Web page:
Jeff Franklin, the man behind numerous television comedy series including “Full House,” was dining with John Stamos, one of the actors who helped turn “Full House” into a ratings hit for ABC. Their conversation finally got around to the state of television, especially the lack of family-friendly programs on the networks.
You have to remember, “Full House” was just one of several shows that could be watched by everyone from toddlers to grandparents when it aired in the late ’80s and early ’90s. Similar shows at that time included “Who’s the Boss?,” “Growing Pains,” “Perfect Strangers,” “Mr. Belvedere,” “The Wonder Years” and “Baby Talk.”
“The kind of programs we grew up on didn’t seem to exist anymore,” Franklin says. “We said that maybe we should make one up and then we thought, ‘No. We have already made one up.’ So we decided to try to bring ‘Full House’ back.”
Not only did they make “Full House” a hit years ago, it continues to thrive in syndication. Executives at Netflix saw that and brought the family-friendly show back with a few tweaks in 2016 with “Fuller House.” The final nine new episodes from the third season of “Fuller House” will be available on the streaming service starting Friday.
Despite already having a successful track record, Franklin found it far more difficult to get “Fuller House” on the air than he did “Full House.” He pitched the idea to ABC, Nick at Nite, the Disney Channel and other networks of a follow-up series focusing on the older Tanner daughters (Candace Cameron Bure, Jodie Sweetin) and neighbor Kimmy Gibbler (Andrea Barber) as adults with children of their own.
“I was completely baffled that no one seemed to get that this would be of interest to people,” Franklin says. “It’s so hard to pull an audience these days and to have that kind of built-in interest in the show seemed like a no-brainer.
“I don’t know if it was because the big stars of the show were not attached to it at that time. I just don’t think they understood the power of the brand.”
Franklin based his feelings on the potential of a “Full House” follow-up based on his years working as a producer. His long list of TV credits also include “Laverne & Shirley,” “Bosom Buddies,” “It’s Garry Shandling’s Show,” “Hangin’ with Mr. Cooper” and “Malcolm & Eddie.”
It took him several attempts over eight years before Netflix agreed to get behind the series as part of the streaming company’s expanding original programming.
Producing a show for a streaming service rather than a network has taken some adjusting by Franklin. Unlike a network show that will order 21-24 episodes in a season, the first two seasons of “Fuller House” were only 13 apiece, and Season 3 features 18 shows. Franklin likes the lower order number because it pushes every script to be important to telling the tales of the family living in San Francisco. That’s critical because Netflix likes serialized stories more than the stand-alone approach Franklin had used on “Full House.” The shows also are not confined by the 21-minute format of network television where commercials are added to fill the half-hour timeslot. If an episode needs to go a little longer or shorter to deal with a continuing story, it can on Netflix.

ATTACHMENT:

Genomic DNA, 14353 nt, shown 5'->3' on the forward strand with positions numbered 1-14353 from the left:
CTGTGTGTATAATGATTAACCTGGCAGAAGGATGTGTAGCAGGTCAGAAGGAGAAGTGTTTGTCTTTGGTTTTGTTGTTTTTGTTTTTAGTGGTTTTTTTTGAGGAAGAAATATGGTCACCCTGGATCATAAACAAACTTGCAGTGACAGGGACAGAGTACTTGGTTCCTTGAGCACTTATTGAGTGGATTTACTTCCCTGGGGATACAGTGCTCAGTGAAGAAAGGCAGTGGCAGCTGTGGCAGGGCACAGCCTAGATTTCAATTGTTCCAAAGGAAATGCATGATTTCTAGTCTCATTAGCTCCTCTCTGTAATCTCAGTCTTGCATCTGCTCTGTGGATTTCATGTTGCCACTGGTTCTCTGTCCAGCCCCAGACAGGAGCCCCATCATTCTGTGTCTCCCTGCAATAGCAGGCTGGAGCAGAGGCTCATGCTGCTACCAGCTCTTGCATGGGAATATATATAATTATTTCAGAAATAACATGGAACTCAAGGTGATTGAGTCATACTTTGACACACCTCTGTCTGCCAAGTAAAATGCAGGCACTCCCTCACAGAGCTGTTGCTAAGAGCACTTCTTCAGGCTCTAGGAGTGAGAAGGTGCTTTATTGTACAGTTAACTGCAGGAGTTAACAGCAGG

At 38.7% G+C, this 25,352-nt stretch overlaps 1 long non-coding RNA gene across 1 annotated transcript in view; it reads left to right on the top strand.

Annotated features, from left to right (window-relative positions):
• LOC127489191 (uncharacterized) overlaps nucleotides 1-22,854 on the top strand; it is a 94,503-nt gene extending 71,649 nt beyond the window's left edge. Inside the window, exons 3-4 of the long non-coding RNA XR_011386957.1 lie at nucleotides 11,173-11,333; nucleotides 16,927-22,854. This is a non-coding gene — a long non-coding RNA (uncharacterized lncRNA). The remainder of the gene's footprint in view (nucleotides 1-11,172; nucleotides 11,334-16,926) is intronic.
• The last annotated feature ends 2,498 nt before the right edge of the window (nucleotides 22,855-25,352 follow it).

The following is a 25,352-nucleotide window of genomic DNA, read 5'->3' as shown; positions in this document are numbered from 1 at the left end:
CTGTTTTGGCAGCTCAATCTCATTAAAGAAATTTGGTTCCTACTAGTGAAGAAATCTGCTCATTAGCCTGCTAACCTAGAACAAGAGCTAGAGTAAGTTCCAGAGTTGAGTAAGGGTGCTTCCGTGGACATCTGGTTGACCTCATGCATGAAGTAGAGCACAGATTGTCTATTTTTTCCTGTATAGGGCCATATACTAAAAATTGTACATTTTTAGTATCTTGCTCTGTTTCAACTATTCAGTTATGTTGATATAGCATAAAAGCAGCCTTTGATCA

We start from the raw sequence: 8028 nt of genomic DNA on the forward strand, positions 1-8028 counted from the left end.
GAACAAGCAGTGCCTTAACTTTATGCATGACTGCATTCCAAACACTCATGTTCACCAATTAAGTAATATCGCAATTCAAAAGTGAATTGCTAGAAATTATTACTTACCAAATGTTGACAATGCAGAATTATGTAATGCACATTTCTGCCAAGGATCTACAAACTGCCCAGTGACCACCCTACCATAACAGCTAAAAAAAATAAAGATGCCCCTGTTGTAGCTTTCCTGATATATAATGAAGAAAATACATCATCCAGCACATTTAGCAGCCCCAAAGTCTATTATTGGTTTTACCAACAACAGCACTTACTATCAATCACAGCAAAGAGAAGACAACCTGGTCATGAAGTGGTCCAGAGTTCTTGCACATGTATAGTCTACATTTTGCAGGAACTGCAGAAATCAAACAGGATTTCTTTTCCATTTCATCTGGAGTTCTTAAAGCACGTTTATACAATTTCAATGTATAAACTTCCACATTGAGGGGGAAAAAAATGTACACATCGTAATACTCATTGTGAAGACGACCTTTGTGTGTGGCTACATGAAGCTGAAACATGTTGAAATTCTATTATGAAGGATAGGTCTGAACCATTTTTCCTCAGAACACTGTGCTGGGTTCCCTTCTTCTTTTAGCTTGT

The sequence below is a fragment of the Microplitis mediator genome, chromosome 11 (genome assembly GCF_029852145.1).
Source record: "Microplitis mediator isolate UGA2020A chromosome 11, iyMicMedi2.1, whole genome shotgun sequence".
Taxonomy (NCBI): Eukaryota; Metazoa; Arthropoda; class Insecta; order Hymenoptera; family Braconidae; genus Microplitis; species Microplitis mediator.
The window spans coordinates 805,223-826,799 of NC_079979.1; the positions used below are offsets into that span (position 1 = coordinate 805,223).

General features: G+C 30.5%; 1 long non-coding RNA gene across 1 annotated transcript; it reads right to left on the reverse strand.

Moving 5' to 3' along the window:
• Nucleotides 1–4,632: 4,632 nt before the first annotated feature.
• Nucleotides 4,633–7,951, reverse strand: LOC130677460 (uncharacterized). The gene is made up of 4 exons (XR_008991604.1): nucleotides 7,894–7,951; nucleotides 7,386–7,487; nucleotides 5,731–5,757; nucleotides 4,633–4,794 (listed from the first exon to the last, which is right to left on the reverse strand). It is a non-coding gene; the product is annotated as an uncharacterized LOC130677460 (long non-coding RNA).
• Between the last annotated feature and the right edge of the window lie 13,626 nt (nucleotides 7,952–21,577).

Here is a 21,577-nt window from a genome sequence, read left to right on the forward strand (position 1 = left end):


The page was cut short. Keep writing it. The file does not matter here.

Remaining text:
One of the few negatives of being on Netflix is Franklin doesn’t have the kind of raw viewing numbers he had with the networks through their monitoring by Nielsen. The feedback he’s been getting from the public has been positive, but that doesn’t let him know exactly how many people — or which demographics are watching. Franklin assumes those who were young when “Full House” started now have their own families and the “Fuller House” viewership is mostly women, teens and children. That’s just an assumption on his part.
One thing that hasn’t changed is Franklin went against the words of W.C. Fields, who said to never work with animals or children. Both “Full” and “Fuller” have banked heavily on kids and animals to generate laughs. His three “Fuller” house leads and the Olsen twins provided humor on the original show, and now Michael Campion, Elias Harger, Soni Bringas and the Messitt twins are taking on those duties.
Franklin had not worked neither with kids nor animals until “Full House.”
“Kids take tremendous patience and so do animals,” Franklin says. “But, it’s worth it. Both of these shows feel like a real family and that is something you don’t have unless you treat the children like they are real people, telling stories that are important to their lives.
“It’s working for us and gives kids something to latch on when they watch the show.”
It was 29 years between the launch of “Full House” and the start of “Fuller House.” Using that math, Franklin would be producing “Fullest House” in 2045. He laughs and suggests 2027 would be a better date as it would mark the 40th anniversary of the start of one of TV’s most successful family-friendly franchises.
12:01 a.m. Dec. 22, Netflix
Distributed by Tribune Content Agency, LLC.